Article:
Part Ⅰ. Classical Korean Poetry

  • onMarch 10, 2016
  • Vol.31 Spring 2016
  • byJang Gyung-ryul

In Search of the Essence of Sijo


Suppose a Korean writer is participating in an international literary conference. And suppose there is a foreign writter who happens to ask him or her about the traditional literary genre of Korea. Most likely, sijo will come into his or her mind, for it is the extant poetic form that is still enjoyed in Korea ever since it emerged about 700 years ago. On mentioning sijo, the Korean writer will probably be asked what kind of literary genre sijo is. More often than not, he or she may not find a satisfactory answer, other than that it is a short three-line poetic form. Or he or she may quote one or two sijo works and add this or that interpretation.

If you are the Korean writer mentioned above, which work of sijo would you quote? Probably, most Koreans would be intimate with Jeong Mongju’s work beginning, “Though I were to die and die again,” or Hwang Jini’s work, “Blue stream amid the green hills”; and not a few Koreans would be familiar with Yi Saek’s, “In the valley of melted snow” or Yi Jeongbo’s “A pear blossom fallen by the raging wind” All of these works are poignant and meaningful in their own way; however, what are the common characteristics applicable to all these and, hopefully, other sijo works? An attempt to infer the common characteristics of sijo on the basis of a few works might be comparable to an attempt to see the forest in just a few trees. And yet, if you don’t figure out the overall view, how can you find your way through the forest?

One of the obvious facts is that sijo is a short threeline poetic form, as mentioned above. To be more specific, sijo is composed of approximately forty-five syllables (morae) arranged into three lines. If there is any comparable short poetic form in the world, it would be the Japanese haiku consisting of seventeen syllables in three lines. And yet, sijo is quite a different poetic form from haiku.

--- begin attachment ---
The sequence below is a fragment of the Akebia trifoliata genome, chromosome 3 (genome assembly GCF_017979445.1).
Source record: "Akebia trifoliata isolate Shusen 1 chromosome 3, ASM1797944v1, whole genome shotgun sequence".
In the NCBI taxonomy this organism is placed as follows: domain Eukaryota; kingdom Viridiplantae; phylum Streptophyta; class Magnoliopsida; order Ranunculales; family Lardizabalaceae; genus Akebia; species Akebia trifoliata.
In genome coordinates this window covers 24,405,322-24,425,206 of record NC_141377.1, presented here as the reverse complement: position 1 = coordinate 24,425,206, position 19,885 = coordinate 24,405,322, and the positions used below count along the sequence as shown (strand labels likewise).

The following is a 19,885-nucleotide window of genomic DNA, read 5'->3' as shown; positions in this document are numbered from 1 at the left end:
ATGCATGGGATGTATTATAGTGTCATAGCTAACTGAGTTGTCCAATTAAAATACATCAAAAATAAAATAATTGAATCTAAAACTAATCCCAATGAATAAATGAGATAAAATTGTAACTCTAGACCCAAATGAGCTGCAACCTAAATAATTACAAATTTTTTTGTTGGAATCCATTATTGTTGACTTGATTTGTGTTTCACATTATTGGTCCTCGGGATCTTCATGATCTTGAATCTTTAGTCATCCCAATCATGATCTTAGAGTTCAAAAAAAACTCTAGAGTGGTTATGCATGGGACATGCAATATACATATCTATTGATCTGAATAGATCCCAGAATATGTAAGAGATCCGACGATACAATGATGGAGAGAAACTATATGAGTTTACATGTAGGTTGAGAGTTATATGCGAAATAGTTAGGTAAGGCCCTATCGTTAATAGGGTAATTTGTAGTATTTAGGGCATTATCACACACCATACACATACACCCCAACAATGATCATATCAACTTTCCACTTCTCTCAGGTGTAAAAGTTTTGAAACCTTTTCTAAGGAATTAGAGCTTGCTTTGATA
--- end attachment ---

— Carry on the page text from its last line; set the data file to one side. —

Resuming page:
What makes sijo unique is its sense structure. Unlike haiku, whose sense structure is characterized by its attempts at the superimposition of one image or idea upon another, sijo mobilizes a different mode of presenting poetic ideas or images: a fourfold sense structure of introduction, development, turn, and conclusion. A theme is introduced in the first line; it is developed in the second; a twist or anti-theme is proposed in the first half of the third; and a certain conclusion is provided in the second half of the third. In this way, sijo evokes the dramatic unfolding of a poetic theme.

One might argue that such a description would be too sweeping to be of any practical value to the readers of the actual works of sijo. Sure enough, the above-mentioned works vary in theme and mood. First of all, Jeong’s1 sijo dramatizes the resolution of a man confronted with a political dilemma: Should one remain loyal to one’s lord, or side with the newly emerged political power about to overthrow him? According to a popular legend, shortly after Jeong recited this sijo in front of a key political opponent, he was killed by assassins on his way home.

Though I were to die and die again, still die a hundred times,
And so my bones all turn to dust, my soul remains or not,
My single-minded heart toward my love shall never perish.*

Hwang Jini’s2 work is a sort of love poem, and its major theme would be summarized as carpe diem. “Blue stream” is a pun on the name of a noble, Byeokgyesu, who took pride in his being impervious to any female charm, and “Bright Moon” was a pseudonym of Hwang, who was a gisaeng (a professional entertainer) at the time. The legend says that, while Byeokgyesu passed by, Hwang recited this provocatively suggestive sijo. Attracted to her beauty and poetic ingenuity, Byeokgyesu was said to have fallen in love with her. One might also read in this sijo a satirical tone of a commoner mocking the ostentatiousness of the nobility.

Blue Stream amid the green hills, better not boast of your speed.
Once you have reached the ocean there’s slim chance you will return.